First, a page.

by Stephen Tall on April 7, 2010
Gordon Brown has today announced one of his election pledges: Labour has no plans to make our tax system fairer. Or has he put it: Labour will hold the basic income tax rate at 20 pence in the pound.
Lib Dems, too, are committed to keeping the basic rate of income tax at 20p. But, unlike Labour, the party would make a priority of lifting the personal tax allowance to £10,000, ensuring millions of low-earners and pensioners will stop paying taxes altogether.
As Danny Alexander emphasised in an article for Left Foot Forward last week, this would cut the income tax bill of the poorest 10% of families from £270 to £0. The next poorest 10% of families would see their income tax bill cut from £599 to £0.
Labour, though, opposes the Lib Dems’ tax reforms. This is the same Labour party which – as the Institute for Fiscal Studies reminded us just today – has seen inequality increase between 1997 and 2007-08.
The IFS study is well worth reading. It acknowledges, justly, that Labour has “largely halted the rapid rise in income inequality we saw under the Conservatives”. However, it also notes that:
On average, Labour’s reforms have slightly weakened the incentive for individuals to take paid work at all, and the incentive for workers to increase their earnings by a small amount. In particular, Labour’s reforms have weakened the incentive for couples with children to have two earners rather than one, and have increased the number of workers facing marginal effective tax rates of 70% or more.
This was exactly Danny’s point when addressing critics of the Lib Dems’ plans to raise the personal tax allowance – such as the Fabian Society and the FT’s Philip Stephens – who appear to prefer to see any additional public money ploughed into tax credits:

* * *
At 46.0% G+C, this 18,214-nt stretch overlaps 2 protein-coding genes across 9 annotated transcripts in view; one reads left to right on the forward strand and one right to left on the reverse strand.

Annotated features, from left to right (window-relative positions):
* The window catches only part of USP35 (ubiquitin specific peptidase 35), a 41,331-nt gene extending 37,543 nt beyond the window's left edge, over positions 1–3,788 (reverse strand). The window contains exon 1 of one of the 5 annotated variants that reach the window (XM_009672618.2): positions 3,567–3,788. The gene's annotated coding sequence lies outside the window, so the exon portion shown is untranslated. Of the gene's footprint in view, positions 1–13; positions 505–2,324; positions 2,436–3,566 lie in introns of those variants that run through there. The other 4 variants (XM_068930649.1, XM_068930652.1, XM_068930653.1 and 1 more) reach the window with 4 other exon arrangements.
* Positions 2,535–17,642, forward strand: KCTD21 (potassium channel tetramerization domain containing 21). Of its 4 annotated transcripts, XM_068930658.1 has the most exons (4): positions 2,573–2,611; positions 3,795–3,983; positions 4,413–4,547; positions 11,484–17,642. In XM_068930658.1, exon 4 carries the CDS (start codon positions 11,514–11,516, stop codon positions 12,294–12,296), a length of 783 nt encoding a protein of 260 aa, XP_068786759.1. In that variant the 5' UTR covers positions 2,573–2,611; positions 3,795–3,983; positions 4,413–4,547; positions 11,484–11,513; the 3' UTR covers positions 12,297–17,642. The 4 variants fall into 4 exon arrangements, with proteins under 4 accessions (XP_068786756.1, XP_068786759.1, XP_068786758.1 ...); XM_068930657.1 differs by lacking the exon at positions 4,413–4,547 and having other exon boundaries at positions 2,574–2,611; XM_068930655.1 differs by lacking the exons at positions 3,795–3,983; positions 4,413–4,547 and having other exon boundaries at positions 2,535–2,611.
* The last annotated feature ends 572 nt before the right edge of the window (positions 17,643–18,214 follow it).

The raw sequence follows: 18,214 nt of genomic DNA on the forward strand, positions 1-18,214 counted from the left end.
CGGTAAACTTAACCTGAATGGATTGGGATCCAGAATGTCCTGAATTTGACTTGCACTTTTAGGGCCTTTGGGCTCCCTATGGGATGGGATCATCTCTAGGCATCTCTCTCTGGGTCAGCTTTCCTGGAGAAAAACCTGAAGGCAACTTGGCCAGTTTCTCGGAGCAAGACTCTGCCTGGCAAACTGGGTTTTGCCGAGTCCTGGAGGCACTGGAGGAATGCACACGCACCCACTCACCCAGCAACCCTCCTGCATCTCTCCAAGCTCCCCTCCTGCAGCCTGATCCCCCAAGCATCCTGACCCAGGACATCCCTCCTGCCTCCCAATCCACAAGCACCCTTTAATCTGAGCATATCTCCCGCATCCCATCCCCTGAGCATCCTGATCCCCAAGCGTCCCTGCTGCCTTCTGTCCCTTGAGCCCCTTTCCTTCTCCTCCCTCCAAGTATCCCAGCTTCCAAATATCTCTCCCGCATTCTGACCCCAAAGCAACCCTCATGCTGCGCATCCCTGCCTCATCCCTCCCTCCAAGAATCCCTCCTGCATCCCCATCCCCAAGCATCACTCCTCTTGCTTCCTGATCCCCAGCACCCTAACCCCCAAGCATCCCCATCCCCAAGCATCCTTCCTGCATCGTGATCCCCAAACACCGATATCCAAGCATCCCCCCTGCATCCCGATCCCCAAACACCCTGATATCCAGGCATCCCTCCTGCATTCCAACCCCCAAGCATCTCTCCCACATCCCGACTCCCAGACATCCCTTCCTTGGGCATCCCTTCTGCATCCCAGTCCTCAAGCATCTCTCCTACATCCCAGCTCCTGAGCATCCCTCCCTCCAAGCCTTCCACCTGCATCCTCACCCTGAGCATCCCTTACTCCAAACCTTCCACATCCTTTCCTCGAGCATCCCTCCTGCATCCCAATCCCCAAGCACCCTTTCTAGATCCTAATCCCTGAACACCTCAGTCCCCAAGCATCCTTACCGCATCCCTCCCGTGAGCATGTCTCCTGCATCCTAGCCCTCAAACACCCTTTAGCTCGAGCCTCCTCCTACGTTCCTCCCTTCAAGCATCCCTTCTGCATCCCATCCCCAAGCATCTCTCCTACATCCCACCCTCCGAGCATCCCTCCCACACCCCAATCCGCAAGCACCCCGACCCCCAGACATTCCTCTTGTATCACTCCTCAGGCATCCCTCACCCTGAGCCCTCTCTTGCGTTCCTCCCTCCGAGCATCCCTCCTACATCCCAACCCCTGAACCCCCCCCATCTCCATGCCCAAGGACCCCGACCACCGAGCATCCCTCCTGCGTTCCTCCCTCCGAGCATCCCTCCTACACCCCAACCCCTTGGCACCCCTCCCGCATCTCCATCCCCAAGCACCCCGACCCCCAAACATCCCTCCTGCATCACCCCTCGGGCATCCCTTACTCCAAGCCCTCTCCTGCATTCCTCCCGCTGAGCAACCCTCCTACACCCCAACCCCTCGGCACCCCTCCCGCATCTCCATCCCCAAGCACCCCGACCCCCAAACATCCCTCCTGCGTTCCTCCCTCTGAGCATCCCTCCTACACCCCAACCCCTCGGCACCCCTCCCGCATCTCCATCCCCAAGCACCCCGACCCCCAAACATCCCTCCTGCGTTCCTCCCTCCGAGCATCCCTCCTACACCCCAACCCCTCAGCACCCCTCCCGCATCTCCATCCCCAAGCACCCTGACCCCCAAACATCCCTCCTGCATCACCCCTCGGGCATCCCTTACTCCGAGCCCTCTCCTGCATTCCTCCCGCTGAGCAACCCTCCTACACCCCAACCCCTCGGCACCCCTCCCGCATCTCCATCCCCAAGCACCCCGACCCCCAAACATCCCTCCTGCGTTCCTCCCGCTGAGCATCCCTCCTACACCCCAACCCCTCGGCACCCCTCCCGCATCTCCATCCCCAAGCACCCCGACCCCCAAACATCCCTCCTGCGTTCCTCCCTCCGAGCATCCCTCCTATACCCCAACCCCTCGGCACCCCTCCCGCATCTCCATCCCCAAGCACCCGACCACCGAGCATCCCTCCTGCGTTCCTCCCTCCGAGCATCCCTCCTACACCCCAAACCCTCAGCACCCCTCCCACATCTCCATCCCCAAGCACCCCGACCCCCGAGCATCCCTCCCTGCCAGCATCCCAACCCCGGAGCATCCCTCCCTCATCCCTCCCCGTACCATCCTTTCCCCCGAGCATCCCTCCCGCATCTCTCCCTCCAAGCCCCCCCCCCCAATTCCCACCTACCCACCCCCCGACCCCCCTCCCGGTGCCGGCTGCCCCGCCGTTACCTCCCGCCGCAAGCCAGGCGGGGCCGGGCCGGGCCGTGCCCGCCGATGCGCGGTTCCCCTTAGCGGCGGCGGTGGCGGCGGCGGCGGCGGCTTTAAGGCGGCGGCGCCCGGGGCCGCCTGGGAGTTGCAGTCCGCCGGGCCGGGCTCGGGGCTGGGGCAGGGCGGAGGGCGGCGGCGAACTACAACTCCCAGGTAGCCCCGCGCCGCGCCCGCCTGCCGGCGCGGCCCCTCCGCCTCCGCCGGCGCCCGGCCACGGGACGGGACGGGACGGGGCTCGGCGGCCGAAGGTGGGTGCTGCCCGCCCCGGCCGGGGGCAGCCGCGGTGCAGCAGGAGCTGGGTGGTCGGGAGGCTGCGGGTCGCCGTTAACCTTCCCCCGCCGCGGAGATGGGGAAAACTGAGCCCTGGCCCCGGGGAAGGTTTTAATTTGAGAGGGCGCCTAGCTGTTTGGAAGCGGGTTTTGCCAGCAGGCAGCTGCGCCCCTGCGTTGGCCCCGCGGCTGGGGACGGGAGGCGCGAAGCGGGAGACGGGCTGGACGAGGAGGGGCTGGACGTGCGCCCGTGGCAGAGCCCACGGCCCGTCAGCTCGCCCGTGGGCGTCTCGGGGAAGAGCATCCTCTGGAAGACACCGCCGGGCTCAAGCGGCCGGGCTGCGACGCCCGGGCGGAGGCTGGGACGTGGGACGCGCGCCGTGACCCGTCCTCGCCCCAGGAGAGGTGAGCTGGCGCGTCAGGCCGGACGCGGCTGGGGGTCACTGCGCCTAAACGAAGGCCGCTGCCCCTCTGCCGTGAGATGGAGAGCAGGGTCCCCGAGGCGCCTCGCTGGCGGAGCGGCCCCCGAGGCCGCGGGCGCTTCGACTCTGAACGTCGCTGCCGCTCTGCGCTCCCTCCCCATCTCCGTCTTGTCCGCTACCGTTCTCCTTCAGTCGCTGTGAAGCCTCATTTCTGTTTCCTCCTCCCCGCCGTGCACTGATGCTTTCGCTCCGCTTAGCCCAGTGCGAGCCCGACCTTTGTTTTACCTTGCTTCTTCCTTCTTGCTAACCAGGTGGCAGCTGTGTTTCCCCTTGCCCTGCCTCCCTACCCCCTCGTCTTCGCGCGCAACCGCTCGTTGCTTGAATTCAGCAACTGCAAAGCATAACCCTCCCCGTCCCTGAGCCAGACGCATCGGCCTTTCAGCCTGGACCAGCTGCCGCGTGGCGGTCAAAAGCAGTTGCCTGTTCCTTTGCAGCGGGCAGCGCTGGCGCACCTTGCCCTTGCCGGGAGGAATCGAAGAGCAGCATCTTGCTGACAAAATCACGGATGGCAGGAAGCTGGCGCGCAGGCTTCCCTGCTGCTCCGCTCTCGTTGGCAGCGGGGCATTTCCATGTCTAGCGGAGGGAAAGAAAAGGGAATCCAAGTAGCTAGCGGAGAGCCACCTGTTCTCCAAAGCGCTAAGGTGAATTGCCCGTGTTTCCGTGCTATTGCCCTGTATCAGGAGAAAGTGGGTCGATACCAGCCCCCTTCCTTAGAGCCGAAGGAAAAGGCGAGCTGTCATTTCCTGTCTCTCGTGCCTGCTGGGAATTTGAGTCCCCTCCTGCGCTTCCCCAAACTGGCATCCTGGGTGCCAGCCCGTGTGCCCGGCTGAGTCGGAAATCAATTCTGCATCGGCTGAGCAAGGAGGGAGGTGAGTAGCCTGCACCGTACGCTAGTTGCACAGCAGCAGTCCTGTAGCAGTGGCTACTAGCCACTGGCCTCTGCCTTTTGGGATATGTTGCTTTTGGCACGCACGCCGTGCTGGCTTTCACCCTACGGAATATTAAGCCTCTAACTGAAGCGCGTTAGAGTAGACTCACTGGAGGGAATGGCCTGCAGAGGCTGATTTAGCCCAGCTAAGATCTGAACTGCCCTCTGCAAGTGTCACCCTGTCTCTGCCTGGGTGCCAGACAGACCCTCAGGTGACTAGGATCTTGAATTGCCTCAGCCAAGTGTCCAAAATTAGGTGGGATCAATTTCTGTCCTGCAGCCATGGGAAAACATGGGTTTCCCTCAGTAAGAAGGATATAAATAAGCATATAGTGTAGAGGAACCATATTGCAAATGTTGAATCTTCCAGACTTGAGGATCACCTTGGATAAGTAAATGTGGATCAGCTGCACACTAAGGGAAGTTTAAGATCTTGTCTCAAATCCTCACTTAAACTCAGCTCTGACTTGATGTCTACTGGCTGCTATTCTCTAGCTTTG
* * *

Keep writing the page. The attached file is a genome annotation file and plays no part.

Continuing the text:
… crucially, tax credits increase the poverty trap. When you add up income tax, national insurance and tax credit withdrawal the poorest face a marginal tax rate of 70%. Add in lost council tax benefit, and housing benefit and marginal tax rates can easily reach 92%. For someone earning the minimum wage that would mean an extra hour’s work earns you about 50p – I wonder if the report’s authors would bother working for such a pittance.
If we take away the 20% income tax for those workers, as we will for all those earning less than £10,000, suddenly work becomes much more worthwhile again because you get to keep more of the money you earn. Dealing with poverty isn’t about handouts, it’s about helping people build their own routes to a better life.
Indeed. It’s why the Lib Dems are right to emphasise how progressive and fair are our plans to raise the personal tax allowance.
It’s perhaps not suprising that the Labour chancellor who wanted to abolish the 10p tax rate altogether – and so hit hardest the poorest in society – is just as unable now he’s the Labour prime minister to see how he can make the tax system fairer for all.